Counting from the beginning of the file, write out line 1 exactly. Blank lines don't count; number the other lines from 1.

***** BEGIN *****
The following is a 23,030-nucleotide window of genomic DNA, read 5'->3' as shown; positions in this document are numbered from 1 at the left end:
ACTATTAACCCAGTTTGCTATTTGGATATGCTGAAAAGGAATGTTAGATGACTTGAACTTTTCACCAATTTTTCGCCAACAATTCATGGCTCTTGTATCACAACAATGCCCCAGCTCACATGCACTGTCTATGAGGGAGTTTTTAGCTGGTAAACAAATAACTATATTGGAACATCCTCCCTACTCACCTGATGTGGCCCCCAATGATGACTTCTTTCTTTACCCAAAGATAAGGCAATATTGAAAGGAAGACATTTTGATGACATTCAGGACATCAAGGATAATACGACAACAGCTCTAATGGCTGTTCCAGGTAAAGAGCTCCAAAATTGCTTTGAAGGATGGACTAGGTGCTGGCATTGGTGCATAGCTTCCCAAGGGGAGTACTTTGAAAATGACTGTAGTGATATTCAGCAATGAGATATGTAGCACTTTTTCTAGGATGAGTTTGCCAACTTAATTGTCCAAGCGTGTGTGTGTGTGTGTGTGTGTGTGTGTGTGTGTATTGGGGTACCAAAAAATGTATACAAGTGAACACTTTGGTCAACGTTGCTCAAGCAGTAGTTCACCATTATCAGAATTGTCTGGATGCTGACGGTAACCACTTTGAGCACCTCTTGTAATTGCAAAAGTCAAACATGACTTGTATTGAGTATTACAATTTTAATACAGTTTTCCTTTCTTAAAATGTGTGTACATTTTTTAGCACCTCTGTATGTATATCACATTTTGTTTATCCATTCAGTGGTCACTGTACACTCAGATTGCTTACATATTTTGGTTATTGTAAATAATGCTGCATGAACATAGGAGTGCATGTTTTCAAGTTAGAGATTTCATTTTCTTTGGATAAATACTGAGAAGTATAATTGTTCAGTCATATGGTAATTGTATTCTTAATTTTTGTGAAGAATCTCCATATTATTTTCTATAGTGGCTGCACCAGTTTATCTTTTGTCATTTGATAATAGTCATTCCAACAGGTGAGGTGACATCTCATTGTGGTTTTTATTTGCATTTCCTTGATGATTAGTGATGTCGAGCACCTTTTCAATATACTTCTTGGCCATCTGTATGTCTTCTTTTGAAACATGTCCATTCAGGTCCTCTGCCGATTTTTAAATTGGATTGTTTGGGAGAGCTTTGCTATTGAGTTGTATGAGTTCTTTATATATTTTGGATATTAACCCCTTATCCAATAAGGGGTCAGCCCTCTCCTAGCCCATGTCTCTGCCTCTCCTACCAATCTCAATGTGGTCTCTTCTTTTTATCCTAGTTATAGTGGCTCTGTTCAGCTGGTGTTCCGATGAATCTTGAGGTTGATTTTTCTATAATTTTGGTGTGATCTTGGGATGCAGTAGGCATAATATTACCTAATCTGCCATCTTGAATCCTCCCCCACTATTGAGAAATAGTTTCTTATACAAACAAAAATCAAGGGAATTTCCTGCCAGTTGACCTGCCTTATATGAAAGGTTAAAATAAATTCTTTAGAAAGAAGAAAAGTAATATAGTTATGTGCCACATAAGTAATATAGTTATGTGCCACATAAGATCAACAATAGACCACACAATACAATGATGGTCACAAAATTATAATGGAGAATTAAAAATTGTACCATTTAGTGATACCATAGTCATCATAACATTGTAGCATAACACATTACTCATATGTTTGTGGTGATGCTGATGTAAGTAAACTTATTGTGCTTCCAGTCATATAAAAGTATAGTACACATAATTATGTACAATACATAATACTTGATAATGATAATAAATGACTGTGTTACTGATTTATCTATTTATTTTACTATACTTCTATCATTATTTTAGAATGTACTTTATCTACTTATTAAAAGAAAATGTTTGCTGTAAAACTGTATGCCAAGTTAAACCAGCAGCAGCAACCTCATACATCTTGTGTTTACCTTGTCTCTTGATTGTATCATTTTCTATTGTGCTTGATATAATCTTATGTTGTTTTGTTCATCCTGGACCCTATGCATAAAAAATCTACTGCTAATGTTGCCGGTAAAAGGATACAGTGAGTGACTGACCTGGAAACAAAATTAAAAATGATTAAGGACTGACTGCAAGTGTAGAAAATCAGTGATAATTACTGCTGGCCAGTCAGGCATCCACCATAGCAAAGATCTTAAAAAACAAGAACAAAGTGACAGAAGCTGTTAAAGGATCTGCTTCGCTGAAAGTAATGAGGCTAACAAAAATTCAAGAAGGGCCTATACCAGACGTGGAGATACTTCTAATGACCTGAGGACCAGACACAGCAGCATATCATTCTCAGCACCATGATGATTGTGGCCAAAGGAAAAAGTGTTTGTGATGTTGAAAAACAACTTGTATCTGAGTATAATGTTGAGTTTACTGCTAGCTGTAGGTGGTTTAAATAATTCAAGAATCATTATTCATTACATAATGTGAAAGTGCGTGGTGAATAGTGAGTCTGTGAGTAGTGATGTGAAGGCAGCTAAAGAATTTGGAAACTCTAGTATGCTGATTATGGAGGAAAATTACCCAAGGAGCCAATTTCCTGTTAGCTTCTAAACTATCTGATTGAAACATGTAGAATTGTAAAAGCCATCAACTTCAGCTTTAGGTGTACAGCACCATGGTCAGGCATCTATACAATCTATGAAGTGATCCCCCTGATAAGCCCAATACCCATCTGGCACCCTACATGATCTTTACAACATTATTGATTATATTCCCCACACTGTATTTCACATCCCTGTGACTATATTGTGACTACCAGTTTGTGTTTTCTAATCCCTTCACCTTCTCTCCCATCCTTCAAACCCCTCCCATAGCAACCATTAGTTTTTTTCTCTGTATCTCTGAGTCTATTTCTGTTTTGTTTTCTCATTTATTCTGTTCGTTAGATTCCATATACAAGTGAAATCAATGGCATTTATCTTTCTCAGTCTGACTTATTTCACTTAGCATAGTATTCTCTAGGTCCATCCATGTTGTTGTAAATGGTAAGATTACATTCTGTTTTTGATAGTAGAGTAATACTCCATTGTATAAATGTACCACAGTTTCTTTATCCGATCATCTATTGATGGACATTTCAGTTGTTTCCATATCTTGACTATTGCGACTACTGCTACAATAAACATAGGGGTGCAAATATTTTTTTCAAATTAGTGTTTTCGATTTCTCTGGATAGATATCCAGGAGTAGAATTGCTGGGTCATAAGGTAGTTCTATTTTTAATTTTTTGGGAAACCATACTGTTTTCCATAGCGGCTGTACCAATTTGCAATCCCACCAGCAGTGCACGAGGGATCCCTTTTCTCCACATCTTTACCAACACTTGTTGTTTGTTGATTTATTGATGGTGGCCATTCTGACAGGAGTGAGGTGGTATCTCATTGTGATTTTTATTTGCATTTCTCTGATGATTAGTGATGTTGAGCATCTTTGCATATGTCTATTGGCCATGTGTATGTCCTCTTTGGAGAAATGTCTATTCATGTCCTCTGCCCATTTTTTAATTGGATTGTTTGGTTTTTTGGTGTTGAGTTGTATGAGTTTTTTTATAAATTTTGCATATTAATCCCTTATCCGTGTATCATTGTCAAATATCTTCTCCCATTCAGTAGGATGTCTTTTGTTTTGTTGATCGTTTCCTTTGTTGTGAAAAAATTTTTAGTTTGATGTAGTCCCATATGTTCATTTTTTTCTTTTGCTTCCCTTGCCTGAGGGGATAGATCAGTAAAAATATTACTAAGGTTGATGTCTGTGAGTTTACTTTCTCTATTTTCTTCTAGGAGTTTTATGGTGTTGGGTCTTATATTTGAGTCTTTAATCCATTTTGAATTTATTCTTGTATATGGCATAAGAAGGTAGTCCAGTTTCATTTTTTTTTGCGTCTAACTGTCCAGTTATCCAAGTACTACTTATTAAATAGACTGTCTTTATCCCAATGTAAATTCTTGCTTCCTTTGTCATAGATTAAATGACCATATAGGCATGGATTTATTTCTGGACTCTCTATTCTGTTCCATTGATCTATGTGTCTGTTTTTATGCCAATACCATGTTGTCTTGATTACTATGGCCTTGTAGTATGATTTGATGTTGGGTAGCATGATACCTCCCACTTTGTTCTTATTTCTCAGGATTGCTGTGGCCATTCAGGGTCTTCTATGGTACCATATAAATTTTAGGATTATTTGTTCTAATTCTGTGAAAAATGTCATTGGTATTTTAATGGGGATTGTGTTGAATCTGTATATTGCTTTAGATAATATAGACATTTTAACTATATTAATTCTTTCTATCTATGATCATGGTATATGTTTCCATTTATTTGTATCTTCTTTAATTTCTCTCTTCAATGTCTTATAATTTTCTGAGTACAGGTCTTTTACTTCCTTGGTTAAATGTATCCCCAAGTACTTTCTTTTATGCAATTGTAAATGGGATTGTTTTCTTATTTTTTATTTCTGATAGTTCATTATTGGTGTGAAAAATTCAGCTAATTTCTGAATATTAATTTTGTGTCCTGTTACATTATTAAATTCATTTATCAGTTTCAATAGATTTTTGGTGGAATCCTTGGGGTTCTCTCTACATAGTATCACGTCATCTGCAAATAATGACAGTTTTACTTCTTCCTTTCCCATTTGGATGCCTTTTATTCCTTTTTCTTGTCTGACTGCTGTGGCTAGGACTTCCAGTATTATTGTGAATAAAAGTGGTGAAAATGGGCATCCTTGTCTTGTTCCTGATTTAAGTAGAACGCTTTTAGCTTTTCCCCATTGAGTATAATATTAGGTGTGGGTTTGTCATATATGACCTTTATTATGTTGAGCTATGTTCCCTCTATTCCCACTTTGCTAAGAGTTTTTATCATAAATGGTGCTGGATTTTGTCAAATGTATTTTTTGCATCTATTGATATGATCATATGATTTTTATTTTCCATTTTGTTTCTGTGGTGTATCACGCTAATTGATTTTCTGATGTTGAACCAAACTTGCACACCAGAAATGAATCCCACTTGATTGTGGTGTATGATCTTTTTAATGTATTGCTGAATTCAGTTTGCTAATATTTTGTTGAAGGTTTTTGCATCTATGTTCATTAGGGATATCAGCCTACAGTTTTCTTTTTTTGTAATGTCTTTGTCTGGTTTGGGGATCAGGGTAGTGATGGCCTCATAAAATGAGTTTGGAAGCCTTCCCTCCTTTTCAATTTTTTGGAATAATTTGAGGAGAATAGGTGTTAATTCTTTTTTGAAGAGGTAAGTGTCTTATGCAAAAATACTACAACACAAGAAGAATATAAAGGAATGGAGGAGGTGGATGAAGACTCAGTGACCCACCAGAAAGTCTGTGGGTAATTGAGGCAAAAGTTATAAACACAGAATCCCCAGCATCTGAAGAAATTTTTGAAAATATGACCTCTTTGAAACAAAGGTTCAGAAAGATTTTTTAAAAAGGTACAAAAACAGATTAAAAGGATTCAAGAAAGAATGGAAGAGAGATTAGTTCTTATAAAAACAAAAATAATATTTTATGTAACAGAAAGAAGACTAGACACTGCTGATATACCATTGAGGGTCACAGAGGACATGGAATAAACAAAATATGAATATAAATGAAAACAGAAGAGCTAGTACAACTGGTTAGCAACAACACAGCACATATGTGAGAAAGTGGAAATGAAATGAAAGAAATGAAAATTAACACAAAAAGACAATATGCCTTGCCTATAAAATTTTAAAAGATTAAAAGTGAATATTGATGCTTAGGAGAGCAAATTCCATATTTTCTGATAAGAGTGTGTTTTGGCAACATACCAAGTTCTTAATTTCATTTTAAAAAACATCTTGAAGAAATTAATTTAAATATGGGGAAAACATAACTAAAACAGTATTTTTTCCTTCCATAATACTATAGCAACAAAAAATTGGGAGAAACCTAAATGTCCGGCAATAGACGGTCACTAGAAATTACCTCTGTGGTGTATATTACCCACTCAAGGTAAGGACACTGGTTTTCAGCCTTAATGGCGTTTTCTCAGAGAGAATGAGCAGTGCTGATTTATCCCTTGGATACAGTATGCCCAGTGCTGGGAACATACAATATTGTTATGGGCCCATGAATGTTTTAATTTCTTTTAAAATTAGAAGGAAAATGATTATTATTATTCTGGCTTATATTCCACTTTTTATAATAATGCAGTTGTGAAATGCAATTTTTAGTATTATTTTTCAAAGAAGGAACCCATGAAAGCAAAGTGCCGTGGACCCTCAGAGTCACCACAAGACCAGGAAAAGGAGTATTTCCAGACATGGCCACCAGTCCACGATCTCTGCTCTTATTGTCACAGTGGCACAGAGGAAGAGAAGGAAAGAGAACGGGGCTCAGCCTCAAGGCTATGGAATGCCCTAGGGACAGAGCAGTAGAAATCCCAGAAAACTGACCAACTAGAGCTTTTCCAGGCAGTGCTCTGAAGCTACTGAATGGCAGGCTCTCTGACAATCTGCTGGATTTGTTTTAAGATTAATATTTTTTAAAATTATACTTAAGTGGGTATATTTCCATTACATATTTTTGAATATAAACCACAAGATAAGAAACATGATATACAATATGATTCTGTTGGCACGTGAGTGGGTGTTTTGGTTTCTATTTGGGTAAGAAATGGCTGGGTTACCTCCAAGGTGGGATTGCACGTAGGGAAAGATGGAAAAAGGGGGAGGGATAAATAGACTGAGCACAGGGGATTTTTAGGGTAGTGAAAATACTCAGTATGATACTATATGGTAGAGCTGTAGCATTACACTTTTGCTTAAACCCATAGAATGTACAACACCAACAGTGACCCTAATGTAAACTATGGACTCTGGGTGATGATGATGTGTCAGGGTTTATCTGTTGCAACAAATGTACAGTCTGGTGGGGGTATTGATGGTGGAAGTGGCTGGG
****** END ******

The following is a 23,030-nucleotide window of genomic DNA, read 5'->3' as shown; positions in this document are numbered from 1 at the left end: